Nanowrimo Pre-Season Novel-Writing Training

So it turns out I’m writing a novel next month. At least, that’s what Jodie’s decreed — and a smart man knows when not to argue with a strong woman. As mentioned a while back (Possible Pre-Season Training for a Novel-in-a-Month?  October 02, 2008), I’m going to enter the National Novel Writing Month Competition (or Nanowrimo) for 2008. The goal? To see if, during only the 30 calendar days of the month of November, I can write a 50,000-word novel.

Naturally, an undertaking such as this requires some serious pre-season training. The need for pre-season training has some background though, so I’ll start with that, and then get to my pre-November regimen.

Why the training is so essential

The novel idea is there, and has been in my brain for a long time. In the interest of full disclosure, I must say that I’m 1) terrified, and 2) terrified. There’s no rational basis for this, either; I’ve actually successfully completed Nanowrimo twice, in 2001 and 2005.

But here’s the thing: this particular novel has been in my head for at least 5 years, and above all my other ideas this one is the one I want to write the most. And now, I’m actually going to attempt it. It’s terrifying. Exciting, yes, that too. But terrifying.

What if it’s crap? What if I can’t do it? What if it’s not only crap, but I can’t do it?

The answer is simple, and this simple answer is also my only defense against the fear: at least I will have done something. I write and edit for a living, and I’m fond of saying, "You can’t edit what isn’t there." It’s true; you have to have something in order to shape and trim and polish it into a finished, goal-accomplishing piece of writing. And that’s where I am now. Writing this novel — not any novel, but this novel — is something I need to do for me, something I need to do so there is something there, that I can then work with.

Hence the training.

Anthony’s Nanowrimo Pre-Season Training

Here are the things I’m doing to help me prepare for Nanowrimo 2008:

A strict literary regimen. Athletes monitor their food intake; I’m monitoring my literature intake. During October, I’ve been on a strict reading diet of books that have some similarities to the style and substance of the novel in my head, such as:

  • Terry Pratchett Discworld novels (both ones I hadn’t yet read, as well as re-reading old favorites such as Mort, Witches Abroad and Lords and Ladies)
  • William Zinsser’s On Writing Well (5th edition). Zinsser’s plain talk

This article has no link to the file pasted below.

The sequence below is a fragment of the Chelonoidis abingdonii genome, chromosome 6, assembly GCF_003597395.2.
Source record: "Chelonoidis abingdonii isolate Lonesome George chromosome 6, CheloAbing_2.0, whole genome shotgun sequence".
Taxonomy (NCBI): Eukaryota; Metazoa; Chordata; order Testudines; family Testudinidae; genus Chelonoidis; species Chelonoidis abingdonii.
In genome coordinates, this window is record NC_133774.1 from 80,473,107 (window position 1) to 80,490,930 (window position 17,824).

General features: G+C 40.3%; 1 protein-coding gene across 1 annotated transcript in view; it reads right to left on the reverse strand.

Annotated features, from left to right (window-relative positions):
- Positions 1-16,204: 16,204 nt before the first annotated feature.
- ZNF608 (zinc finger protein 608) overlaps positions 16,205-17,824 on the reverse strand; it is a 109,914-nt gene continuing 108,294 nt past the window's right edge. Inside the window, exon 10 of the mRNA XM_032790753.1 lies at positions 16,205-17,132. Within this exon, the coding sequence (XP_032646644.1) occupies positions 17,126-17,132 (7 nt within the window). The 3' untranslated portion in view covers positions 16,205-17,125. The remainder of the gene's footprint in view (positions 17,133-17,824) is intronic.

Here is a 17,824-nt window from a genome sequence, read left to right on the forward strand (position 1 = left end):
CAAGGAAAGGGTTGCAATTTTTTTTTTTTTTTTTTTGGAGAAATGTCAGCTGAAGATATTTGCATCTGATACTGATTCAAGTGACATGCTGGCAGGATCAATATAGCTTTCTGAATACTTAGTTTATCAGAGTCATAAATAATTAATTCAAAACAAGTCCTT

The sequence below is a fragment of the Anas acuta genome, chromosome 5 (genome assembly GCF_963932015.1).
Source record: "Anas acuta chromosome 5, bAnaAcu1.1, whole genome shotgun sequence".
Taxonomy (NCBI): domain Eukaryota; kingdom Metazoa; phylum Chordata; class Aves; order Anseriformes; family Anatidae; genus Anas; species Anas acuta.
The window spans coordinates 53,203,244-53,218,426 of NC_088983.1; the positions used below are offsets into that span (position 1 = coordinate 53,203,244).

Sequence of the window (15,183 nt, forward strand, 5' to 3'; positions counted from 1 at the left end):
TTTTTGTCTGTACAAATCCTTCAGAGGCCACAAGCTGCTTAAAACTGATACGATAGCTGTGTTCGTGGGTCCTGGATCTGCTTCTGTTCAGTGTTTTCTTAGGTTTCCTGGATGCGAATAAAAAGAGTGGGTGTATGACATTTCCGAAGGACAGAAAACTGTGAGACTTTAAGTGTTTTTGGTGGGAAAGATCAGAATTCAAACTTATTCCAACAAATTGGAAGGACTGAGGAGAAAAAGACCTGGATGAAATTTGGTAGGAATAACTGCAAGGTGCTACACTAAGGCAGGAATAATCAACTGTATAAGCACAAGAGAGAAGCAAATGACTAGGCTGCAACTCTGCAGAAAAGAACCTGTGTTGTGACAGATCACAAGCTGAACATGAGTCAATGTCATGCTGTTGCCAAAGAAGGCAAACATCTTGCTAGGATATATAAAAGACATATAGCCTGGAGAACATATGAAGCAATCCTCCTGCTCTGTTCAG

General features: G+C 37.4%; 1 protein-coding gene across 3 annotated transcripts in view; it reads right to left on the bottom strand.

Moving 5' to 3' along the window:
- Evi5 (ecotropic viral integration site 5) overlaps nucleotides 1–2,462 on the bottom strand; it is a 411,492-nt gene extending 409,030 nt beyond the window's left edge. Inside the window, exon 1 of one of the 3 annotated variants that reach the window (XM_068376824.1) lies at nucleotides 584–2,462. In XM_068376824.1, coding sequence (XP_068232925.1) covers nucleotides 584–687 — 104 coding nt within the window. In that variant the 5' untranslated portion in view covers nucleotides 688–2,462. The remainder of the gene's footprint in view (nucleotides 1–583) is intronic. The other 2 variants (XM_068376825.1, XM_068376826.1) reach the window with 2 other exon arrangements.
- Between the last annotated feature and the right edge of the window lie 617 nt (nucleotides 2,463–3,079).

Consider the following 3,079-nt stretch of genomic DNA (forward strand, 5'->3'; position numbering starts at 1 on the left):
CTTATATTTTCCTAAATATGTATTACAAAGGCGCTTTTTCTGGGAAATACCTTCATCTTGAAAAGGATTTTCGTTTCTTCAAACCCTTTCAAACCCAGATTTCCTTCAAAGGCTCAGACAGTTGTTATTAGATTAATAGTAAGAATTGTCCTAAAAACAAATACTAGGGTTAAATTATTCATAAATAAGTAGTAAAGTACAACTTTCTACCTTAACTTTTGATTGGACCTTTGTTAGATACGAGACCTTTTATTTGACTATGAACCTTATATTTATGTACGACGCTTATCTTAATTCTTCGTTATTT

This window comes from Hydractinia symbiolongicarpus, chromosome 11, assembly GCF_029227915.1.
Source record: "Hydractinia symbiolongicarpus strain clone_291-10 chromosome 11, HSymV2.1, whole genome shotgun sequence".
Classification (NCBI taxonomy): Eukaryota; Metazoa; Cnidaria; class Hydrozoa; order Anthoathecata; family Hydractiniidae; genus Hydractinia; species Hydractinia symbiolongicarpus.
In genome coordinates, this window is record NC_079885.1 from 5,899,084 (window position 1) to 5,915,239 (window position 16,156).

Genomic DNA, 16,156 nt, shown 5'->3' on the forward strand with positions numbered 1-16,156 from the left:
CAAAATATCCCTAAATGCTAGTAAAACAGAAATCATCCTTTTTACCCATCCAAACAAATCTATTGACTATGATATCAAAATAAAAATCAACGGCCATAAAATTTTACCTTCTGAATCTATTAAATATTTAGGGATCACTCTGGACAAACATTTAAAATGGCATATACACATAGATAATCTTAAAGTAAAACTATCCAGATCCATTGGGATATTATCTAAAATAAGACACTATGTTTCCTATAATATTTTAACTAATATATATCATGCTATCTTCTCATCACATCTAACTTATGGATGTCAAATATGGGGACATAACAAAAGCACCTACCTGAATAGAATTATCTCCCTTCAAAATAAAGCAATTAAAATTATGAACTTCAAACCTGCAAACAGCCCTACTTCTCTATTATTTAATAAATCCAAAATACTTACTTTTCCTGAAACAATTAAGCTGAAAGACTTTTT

on good writing has been with me since college. It’s been far too long
    since I read this, and it has been a joy to rediscover the wisdom and
    craft of this book. It’s also helped me be more mindful of the
    mechanics and techniques of my writing and its underlying style.
  • Bill Bryson (such as A Walk in the Woods). That dry wit, the vivid descriptions, how I laugh myself hoarse — and all this humor, so skillfully mixed in with so much fact and research — is why I love Bill Bryson’s books.
  • Strunk and White’s The Elements of Style. Same as On Writing Well, it’s been far too long since I read this. From now on though, I believe I’ll take Zinsser’s advice to heart: a writer should read The Elements of Style every year.


I can’t actually begin any work on the prose of this novel until Nov. 1. But until then, I can work on the elements of that novel, such as:

  • Character development. Who are these people who are in the book in my head? What makes them tick, and what does it matter that they’re alive? What are they doing? How do they interact? On a one character per day assignment, I’ve been brainstorming notes on each major character, and minor characters on the whole, for this book.
  • Themes. What is this book about? What universal truths does it touch on or reveal or seek to prove or disprove? Honestly, I’m not much of a "theme" guy, and I don’t expect this book to go smacking anyone over the head with a moral of the story. But there are themes, truths, that I want to be cognizant of. Their words, and the underlying cosmic and personal forces underlying those words, I will weave throughout every word.
  • Plots. A harder one, and the one I’m now brainstorming the most. Much of this will be left until November, as I generally prefer to leave plots to the grand, renowned, ancient school of "winging it."
  • Structure. Chapters? Big ol’ sections? None at all? I think that there may be overall large sections comprising the book, but within the large sections there will be no chapters, only delineated sections (usually marked by double space between an end paragraph and a beginning paragraph). To paraphrase Pratchett, I agree that life doesn’t happen in chapters, and books don’t need to either.

Above all, however, I’m doing one thing:

I’m believing in myself. Jodie believes in me, and that certainly counts for a few somethings. But I have to believe in me too. And it’s not about having done Nanowrimo twice; really, that’s not relevant — all that’s relevant is whether or not I can do it again. It’s about how I really can write this book. I want to. It’s there. And it needs, and wants, out.

That’s my training. That’s my hope, my belief, my strength. I’m going to write this bloody book.

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